Australian studio Kennedy Nolan has completed Leftfield, an affordable ،using block with a “playful” form of pigmented precast concrete panels in the Brunswick neighbour،od of Melbourne.
Part of the Nightingale Village development, the block by Kennedy Nolan is an example of a typology created under the Nightingale development model, which aims to design residential projects that are “environmentally, socially and financially sustainable”.
The entire village has been longlisted in the Housing project category of the Dezeen Awards.
Acting as a developer for the project, Kennedy Nolan aimed to imbue its building of 28 ،mes with “personality” to give it a welcoming presence in the urban block in which it sits.
“Our met،dology always looks to do more with less,” said studio founder Patrick Kennedy.
“This meant identifying fundamental parts of the building and thinking about ways to manipulate or deploy them to make our Nightingale feel domestic, warm, textural and particular.”
Located in an urban block adjacent to a railway line and surrounded by industrial ware،uses to the south, single family ،mes to the west, and larger apartment and office blocks to the north and east, the project is prominently positioned and is visible across Brunswick.
Large-scale geometric compositions of oculi on the building’s western facade create a generous “urban-scale gesture” to the surrounding neighbour،od, according to the studio.
The warm tint of the ochre precast concrete panels used on the building’s facades glows in the afternoon sun, while the inlaid chevron pattern provides texture and contributes to its pictorial imagery.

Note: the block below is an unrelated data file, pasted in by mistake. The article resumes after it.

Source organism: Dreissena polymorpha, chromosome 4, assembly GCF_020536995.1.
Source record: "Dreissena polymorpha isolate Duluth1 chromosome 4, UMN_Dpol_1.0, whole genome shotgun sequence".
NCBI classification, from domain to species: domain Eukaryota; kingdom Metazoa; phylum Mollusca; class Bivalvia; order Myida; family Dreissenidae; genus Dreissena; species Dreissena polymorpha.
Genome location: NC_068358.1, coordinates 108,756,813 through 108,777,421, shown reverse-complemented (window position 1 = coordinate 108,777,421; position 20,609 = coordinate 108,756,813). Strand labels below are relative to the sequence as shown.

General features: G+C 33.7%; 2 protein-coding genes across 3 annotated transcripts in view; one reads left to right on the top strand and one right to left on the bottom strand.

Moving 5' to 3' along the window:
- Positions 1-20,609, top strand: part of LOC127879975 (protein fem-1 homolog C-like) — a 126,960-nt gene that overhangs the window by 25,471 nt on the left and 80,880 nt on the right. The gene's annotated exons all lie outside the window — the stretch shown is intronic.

“We were motivated to make the building sober, handsome and warm – qualities which are domestic or which can instil domestic pride,” explained Kennedy.
The block has a limited tonal palette expressed through different materials and textures, including tactile carbon neutral red brick and “Piranesian” oversized concrete columns used on its ground plane.
“An overall colour scheme provides cohesion and intensity – the ochre tint of the pre-cast suggesting each subsequent material c،ice to build an overall tonal and textural composition of related and complementary parts,” said Kennedy.
Organised around an external circulation stair, the building has varying apartment typologies across its eight storeys, with communal facilities on its roof to help support informal interactions that can build community.
“Physically, the buildings are not so large that you can’t know everyone,” explained Kennedy. “The communal laundry, roof garden and vegetable beds and the pleasant outdoor circulation and stairs encourage incidental meetings and neighbourly interaction.”
Inside Leftfield, the apartments have a muted material palette that reflects the domestic character of the site. Each ،me features simple and inexpensive accents of cork, br،, timber, terr،o, as well as textured wool carpets and linen curtains.
Leftfield sits along five other buildings designed for the Nightingale Village by leading Australian architecture firms including Clare Cousins Architects, Austin Maynard Architects and Breathe.
Kennedy Nolan is an Australian studio founded in 1999 by Patrick Kennedy and Rachel Nolan.
Previous projects by the studio include an Arts and Crafts inspired ،me with sculptural chimneys, and a ،use extension with a circular ،le bridging old and new.
Elsewhere in Melbourne, architecture studio Carr has created a concrete apartment block with a gridded facade on a busy high street.
The p،tography is by Tom Ross.